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18 Responses to “Don Henley on the stand: I believed that my property was stolen”

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  1. Pinkosaurus says:

    I’m guessing Sanders isn’t charged because he is either not fit for trial or he’s cooperating with the prosecution. He may show up in court at some point. I don’t know how the defense tries to prove what was communicated between Sanders and the defendants without bringing in Sanders.

    • Bumblebee says:

      They have emails of of these guys sending Sanders ‘ideas’ of where he got those pages from. One he rejected outright. Another he was reluctant about. It sounds like from the emails they were really pushing him to do something he didn’t want to.

    • MissMarirose says:

      Henley has gotten other lyrics withdrawn from auction before, saying that they were stolen. So, these guys, one of whom used to be a curator at the R&R HoF, should have known that they were stolen – or at least contacted Henley to be sure of their status. That they didn’t put them up for open auction, nor contact Henley, I think strongly suggests they knew something was hinky.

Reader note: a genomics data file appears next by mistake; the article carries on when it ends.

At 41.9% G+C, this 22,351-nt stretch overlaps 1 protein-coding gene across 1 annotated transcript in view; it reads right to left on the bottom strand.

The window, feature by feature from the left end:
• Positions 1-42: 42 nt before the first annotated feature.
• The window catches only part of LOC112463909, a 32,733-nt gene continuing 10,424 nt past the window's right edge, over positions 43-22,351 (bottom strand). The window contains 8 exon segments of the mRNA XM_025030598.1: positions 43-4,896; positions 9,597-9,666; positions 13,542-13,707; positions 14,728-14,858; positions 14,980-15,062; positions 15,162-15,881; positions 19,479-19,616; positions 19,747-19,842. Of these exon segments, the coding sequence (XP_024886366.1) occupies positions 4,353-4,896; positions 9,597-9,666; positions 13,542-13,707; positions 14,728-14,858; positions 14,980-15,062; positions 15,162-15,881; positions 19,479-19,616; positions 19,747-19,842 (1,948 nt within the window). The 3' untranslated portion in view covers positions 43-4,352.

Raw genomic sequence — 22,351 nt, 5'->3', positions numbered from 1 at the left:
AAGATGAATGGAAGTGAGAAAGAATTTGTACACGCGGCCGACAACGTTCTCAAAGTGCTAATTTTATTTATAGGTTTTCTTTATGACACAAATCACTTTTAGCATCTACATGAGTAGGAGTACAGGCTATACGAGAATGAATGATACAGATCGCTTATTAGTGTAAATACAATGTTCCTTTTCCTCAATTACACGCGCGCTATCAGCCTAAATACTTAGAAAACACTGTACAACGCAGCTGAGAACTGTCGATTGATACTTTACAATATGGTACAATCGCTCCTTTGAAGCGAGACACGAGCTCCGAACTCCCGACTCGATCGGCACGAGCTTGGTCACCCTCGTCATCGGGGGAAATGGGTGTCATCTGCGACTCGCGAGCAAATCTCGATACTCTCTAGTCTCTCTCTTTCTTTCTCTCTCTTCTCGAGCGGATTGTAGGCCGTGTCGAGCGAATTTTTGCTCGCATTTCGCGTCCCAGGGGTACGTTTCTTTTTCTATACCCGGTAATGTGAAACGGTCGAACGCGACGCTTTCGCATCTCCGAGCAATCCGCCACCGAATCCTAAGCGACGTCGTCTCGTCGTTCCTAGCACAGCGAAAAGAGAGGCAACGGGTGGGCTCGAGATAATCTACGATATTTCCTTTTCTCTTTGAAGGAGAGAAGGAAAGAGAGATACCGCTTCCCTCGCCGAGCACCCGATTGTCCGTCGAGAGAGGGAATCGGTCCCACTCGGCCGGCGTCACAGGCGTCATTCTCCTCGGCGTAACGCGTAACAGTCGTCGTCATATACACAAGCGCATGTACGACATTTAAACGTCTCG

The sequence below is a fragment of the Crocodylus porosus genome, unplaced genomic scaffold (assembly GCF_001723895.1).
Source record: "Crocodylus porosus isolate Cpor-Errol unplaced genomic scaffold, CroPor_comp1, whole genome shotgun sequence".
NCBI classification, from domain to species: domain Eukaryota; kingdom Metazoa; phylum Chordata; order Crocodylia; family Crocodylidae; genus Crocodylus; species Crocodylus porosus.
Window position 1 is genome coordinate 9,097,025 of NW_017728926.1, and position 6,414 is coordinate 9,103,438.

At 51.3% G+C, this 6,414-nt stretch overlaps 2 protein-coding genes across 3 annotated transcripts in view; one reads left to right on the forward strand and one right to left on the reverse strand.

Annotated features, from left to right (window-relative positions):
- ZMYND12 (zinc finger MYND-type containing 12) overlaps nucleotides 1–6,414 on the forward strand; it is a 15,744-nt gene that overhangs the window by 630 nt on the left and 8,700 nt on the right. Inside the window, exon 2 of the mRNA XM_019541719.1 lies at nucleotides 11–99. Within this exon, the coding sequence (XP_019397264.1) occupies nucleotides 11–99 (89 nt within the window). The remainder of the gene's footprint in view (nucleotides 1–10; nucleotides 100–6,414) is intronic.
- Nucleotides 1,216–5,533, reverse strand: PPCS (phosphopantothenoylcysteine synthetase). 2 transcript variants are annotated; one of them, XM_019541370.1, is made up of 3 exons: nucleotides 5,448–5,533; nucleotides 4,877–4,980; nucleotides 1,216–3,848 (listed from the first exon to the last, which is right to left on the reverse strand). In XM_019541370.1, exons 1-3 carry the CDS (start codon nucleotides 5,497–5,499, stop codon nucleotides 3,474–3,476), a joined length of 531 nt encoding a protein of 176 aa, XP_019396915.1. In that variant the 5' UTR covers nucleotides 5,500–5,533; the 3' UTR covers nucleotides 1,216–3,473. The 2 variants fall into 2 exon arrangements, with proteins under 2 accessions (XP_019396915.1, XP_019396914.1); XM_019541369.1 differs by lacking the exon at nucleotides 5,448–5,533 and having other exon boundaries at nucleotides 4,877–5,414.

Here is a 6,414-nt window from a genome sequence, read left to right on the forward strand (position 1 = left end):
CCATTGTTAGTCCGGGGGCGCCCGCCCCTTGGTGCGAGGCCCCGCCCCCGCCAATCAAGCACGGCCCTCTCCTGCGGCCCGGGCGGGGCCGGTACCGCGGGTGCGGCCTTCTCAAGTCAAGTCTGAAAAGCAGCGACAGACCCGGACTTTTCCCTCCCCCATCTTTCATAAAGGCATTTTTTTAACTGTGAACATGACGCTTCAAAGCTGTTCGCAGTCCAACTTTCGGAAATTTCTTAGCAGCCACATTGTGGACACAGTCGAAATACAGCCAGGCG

2. equality says:

    The fact that they sat on them for years before publicly selling makes it seem that they knew and were waiting until the statute of limitations was up.

  3. Kokiri says:

    I love the Eagles
    I love Don Henley.

    Boys of Summer fluctuates as my #1 ever song. It’s always between that, & True Faith.

    • TOM says:

      Grew up and went to school in Northern California, retired to SoCal. “Hotel California” evokes nothing for me. HOWEVER,“Boys of Summer” – Eagles +“Venice Bitch” – Lana Delray + Almost any Beach Boys = central Coast to Baja California. I hope Henley prevails.

    • Truthiness says:

      Boys of Summer is amazing.

  4. Sum says:

    This case gives writers and memorabilia collectors a bad name. The defense is calling Don Henley “drug fueled and addled”. If that’s true than it actually points to his notepads being stolen.

    How about they just say- everyone forgot about the notepads – and the collectors give them back.
    This is such a parasitic case. The writer should’ve went to Henley and said -it looks like the biography isn’t coming out. Here is your notebooks, pay me for storage.

  5. Nanea says:

    Love your use of Eagles lyrics, Kismet.

    If the defendents are specialized in selling collectibles, they should know about verification procedures.